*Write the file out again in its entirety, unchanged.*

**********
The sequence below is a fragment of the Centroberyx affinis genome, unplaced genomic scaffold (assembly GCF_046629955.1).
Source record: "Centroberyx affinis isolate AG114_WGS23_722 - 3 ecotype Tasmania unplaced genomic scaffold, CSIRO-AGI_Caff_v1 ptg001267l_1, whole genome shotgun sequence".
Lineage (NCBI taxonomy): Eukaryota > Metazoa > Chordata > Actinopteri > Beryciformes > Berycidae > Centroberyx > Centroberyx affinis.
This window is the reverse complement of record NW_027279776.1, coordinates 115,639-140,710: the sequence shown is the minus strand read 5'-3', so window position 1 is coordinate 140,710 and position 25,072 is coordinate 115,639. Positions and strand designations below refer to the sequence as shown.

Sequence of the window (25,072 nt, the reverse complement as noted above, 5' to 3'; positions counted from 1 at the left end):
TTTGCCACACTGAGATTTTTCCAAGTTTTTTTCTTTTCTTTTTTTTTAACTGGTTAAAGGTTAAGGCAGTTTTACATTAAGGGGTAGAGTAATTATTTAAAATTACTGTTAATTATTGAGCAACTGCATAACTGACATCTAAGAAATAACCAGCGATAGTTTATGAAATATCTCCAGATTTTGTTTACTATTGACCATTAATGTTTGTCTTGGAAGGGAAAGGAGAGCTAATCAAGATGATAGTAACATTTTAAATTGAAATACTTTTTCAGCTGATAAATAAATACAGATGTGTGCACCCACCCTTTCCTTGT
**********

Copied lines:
The sequence below is a fragment of the Centroberyx affinis genome, unplaced genomic scaffold (assembly GCF_046629955.1).
Source record: "Centroberyx affinis isolate AG114_WGS23_722 - 3 ecotype Tasmania unplaced genomic scaffold, CSIRO-AGI_Caff_v1 ptg001267l_1, whole genome shotgun sequence".
Lineage (NCBI taxonomy): Eukaryota > Metazoa > Chordata > Actinopteri > Beryciformes > Berycidae > Centroberyx > Centroberyx affinis.
This window is the reverse complement of record NW_027279776.1, coordinates 115,639-140,710: the sequence shown is the minus strand read 5'-3', so window position 1 is coordinate 140,710 and position 25,072 is coordinate 115,639. Positions and strand designations below refer to the sequence as shown.

Sequence of the window (25,072 nt, the reverse complement as noted above, 5' to 3'; positions counted from 1 at the left end):
TTTGCCACACTGAGATTTTTCCAAGTTTTTTTCTTTTCTTTTTTTTTAACTGGTTAAAGGTTAAGGCAGTTTTACATTAAGGGGTAGAGTAATTATTTAAAATTACTGTTAATTATTGAGCAACTGCATAACTGACATCTAAGAAATAACCAGCGATAGTTTATGAAATATCTCCAGATTTTGTTTACTATTGACCATTAATGTTTGTCTTGGAAGGGAAAGGAGAGCTAATCAAGATGATAGTAACATTTTAAATTGAAATACTTTTTCAGCTGATAAATAAATACAGATGTGTGCACCCACCCTTTCCTTGT